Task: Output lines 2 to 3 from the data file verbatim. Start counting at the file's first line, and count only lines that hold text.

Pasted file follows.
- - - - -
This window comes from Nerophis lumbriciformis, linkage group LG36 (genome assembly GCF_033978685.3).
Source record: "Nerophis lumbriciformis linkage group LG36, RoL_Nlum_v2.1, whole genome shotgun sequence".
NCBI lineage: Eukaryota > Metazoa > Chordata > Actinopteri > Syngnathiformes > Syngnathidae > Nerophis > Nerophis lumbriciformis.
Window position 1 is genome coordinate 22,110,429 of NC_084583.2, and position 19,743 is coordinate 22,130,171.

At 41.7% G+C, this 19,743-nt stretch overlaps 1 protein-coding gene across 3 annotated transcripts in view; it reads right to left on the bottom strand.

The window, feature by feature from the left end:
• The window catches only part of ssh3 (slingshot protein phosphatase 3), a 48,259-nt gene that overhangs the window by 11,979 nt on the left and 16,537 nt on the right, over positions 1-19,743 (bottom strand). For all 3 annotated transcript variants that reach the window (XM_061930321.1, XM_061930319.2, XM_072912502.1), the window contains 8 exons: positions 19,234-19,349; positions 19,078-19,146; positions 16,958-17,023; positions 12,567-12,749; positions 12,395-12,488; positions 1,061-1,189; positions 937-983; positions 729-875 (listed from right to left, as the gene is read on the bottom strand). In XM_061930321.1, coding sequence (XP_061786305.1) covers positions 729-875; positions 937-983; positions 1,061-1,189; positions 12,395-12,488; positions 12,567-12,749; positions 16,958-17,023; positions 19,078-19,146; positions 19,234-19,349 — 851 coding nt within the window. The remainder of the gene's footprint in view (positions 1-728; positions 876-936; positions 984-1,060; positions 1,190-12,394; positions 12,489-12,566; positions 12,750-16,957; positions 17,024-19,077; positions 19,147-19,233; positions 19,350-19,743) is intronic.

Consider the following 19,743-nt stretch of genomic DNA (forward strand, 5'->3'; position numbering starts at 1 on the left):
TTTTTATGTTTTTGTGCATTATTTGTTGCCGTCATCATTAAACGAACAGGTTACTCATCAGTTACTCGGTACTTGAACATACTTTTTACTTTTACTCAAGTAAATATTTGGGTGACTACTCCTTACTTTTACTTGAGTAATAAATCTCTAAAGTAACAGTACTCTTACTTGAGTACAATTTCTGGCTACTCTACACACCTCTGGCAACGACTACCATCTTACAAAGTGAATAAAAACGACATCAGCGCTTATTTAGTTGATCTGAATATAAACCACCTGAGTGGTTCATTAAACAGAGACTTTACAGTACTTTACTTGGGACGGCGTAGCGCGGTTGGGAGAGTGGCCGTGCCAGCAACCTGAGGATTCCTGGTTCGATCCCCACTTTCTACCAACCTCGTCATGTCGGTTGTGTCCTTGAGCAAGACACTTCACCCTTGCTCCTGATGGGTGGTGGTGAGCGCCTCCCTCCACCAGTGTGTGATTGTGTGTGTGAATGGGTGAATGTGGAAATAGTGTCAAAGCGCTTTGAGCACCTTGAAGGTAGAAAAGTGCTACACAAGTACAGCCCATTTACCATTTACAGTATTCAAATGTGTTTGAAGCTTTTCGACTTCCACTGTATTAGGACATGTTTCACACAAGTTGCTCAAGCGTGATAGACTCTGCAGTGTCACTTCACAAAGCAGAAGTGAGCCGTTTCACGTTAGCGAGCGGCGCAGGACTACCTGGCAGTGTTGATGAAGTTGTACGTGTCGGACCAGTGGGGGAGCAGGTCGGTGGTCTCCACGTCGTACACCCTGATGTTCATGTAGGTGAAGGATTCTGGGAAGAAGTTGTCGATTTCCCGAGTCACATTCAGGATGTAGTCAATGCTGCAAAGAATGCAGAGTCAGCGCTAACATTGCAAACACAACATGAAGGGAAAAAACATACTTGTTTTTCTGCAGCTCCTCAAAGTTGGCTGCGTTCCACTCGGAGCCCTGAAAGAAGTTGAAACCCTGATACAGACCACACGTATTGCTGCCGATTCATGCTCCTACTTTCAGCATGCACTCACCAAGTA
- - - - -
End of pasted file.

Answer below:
Source record: "Nerophis lumbriciformis linkage group LG36, RoL_Nlum_v2.1, whole genome shotgun sequence".
NCBI lineage: Eukaryota > Metazoa > Chordata > Actinopteri > Syngnathiformes > Syngnathidae > Nerophis > Nerophis lumbriciformis.